Around the end of the eighth century, Christmas had spread all the way up to Scandinavia. Church leaders believed that holding Christmas in the middle of the Winter Solstice would increase the chances of Christmas's popularity, and they also decided to give up on how to celebrate the event. The church leaders saw this as a victory of sorts, so they did not mind that different areas were implementing their own cultural traditions in Christmas.
By the time Europe approached the Middle Ages, Christianity had basically taken over the other religions and dominated the area. On Christmas day, most Christians would attend the church service in the morning, and then go on crazy, drunken rampages as they attended city-wide festivals that were outside of the church's control.
In many ways, church leaders succeeded in replacing the popular pagan celebrations of the time with Christmas, but it did not stop society from participating in activities that made the Winter Solstice holidays so entertaining.
Christmas Traditions and Iconography
Many symbols and icons we use today have roots and origins in many of these European holidays and practices.
Wreaths and Christmas trees have roots in Saturnalia and other Winter Solstice practices. Decorating and giving presents were traditions in Germany and in Rome. Even the star icon used in Saturnalia is eerily similar to the star used to adorn the tops of Christmas trees. It was also common practice to decorate areas with garland and snowflakes to symbolize the snowfall. Kissing under the mistletoe began in Norse mythology, and it involves one of our favorite Norse-to-Marvel gods, Loki.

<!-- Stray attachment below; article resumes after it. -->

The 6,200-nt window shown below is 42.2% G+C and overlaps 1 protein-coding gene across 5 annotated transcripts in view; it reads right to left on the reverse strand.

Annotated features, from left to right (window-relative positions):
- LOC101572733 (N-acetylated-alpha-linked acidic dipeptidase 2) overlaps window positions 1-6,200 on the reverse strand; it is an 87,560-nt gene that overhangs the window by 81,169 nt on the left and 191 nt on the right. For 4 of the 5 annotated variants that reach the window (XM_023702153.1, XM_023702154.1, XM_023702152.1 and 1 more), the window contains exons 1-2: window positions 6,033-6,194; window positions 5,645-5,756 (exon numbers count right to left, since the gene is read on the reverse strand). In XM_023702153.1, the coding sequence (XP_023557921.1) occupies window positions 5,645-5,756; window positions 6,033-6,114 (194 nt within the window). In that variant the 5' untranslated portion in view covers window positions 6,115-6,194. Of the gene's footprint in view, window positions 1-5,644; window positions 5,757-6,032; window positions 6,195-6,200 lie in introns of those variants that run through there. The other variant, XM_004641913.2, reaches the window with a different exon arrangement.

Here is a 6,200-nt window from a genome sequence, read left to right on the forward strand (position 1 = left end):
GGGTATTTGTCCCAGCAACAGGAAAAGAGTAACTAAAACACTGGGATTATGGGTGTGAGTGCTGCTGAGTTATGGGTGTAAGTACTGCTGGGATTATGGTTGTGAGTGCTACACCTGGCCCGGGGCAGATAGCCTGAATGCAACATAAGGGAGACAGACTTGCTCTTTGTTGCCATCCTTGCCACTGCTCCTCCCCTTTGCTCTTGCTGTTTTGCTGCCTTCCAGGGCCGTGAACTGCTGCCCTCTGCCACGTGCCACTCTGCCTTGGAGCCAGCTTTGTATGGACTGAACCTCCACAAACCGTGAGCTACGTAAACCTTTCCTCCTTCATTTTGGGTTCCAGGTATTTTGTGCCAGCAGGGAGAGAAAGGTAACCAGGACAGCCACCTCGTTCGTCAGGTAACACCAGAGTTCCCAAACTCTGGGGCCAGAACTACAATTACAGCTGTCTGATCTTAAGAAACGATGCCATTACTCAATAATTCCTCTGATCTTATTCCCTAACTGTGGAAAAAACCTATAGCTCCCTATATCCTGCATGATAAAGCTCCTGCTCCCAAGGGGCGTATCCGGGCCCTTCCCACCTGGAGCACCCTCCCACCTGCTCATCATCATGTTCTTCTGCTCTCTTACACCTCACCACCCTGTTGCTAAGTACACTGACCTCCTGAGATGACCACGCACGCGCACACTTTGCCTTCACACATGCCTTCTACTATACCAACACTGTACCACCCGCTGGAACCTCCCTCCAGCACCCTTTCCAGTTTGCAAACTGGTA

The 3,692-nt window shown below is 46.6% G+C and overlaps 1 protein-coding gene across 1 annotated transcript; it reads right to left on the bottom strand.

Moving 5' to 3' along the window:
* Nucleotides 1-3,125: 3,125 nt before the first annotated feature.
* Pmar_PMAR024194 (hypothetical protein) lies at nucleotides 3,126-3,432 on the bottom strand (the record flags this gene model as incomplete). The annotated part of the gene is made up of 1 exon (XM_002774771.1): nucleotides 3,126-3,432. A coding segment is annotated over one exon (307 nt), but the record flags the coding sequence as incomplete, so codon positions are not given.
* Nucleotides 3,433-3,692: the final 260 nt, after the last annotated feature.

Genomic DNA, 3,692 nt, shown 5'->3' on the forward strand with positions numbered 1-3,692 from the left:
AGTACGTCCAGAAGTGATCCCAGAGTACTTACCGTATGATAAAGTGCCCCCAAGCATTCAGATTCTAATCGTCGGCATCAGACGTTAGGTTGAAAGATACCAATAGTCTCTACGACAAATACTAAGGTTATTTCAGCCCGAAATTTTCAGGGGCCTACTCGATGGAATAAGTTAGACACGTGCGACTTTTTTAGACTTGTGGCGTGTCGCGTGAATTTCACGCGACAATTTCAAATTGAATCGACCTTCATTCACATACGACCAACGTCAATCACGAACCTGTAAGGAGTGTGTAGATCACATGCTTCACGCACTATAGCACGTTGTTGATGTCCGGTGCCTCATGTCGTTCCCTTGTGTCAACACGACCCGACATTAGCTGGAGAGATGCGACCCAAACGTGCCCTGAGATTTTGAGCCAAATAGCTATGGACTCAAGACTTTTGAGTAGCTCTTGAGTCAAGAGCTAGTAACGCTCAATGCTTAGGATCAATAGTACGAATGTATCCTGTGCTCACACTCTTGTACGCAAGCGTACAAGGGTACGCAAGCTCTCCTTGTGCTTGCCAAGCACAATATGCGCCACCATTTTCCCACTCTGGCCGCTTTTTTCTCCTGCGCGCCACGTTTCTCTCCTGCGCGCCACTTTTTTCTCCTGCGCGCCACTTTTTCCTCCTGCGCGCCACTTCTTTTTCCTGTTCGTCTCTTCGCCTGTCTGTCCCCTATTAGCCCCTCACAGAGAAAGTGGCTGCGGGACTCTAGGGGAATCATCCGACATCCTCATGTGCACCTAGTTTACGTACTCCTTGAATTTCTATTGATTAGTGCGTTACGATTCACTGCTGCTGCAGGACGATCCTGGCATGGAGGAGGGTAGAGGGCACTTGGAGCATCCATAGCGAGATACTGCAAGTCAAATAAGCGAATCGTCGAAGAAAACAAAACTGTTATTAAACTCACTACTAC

Many other traditions came straight out of Germany. Not necessarily religious traditions, but cultural ones that parents and elders used to control children. Things like candy canes, the modern day Christmas tree, gingerbread figures, advent candles, and the ball ornaments among many others find their roots in old German traditions.
The image of Santa Claus also comes from numerous different resources, and not just simply a cheerful representation of Saint Nicholas of Myra. Santa traditions and ideas come from Oden, Krampus, and a comical image of Saint Nicholas called Sinter Klaas. Santa's hometown being the North Pole is also a tradition hidden deeply within the Winter Solstice holidays.
The Christmas of Today
The Christmas we know today is a culmination of numerous traditions, cultures, and ideas. It is also the result of the Catholic church attempting to erase all earthly pagan religions. Christmas is in many ways a sculpture of the best humanity has to offer and the worst.
It is a holiday with so many roots that it is hard to subject it to one religion. Despite that, Christmas has also brought immense joy and love to many families around the world. It is seen as a time to embrace, a time to give, a time to feast, and a time to remember. The history may tell one story about the holiday and the motives of its leaders, but the modern day tradition tells a different story as well.
Christmas may not be the perfect holiday that many portray it to be, but it is still an amazing tradition that has done so much good for so many people for a very long time.
No matter what you believe or hold dear to your heart in this season, my wish is for you to find peace in this time. Be with your family and friends and be merry. Smile to those around you and spread cheer. Give to the needy and spend time with the lonely.
Christmas is what you make of it, so make it a good one. Merry Christmas and happy holidays to all!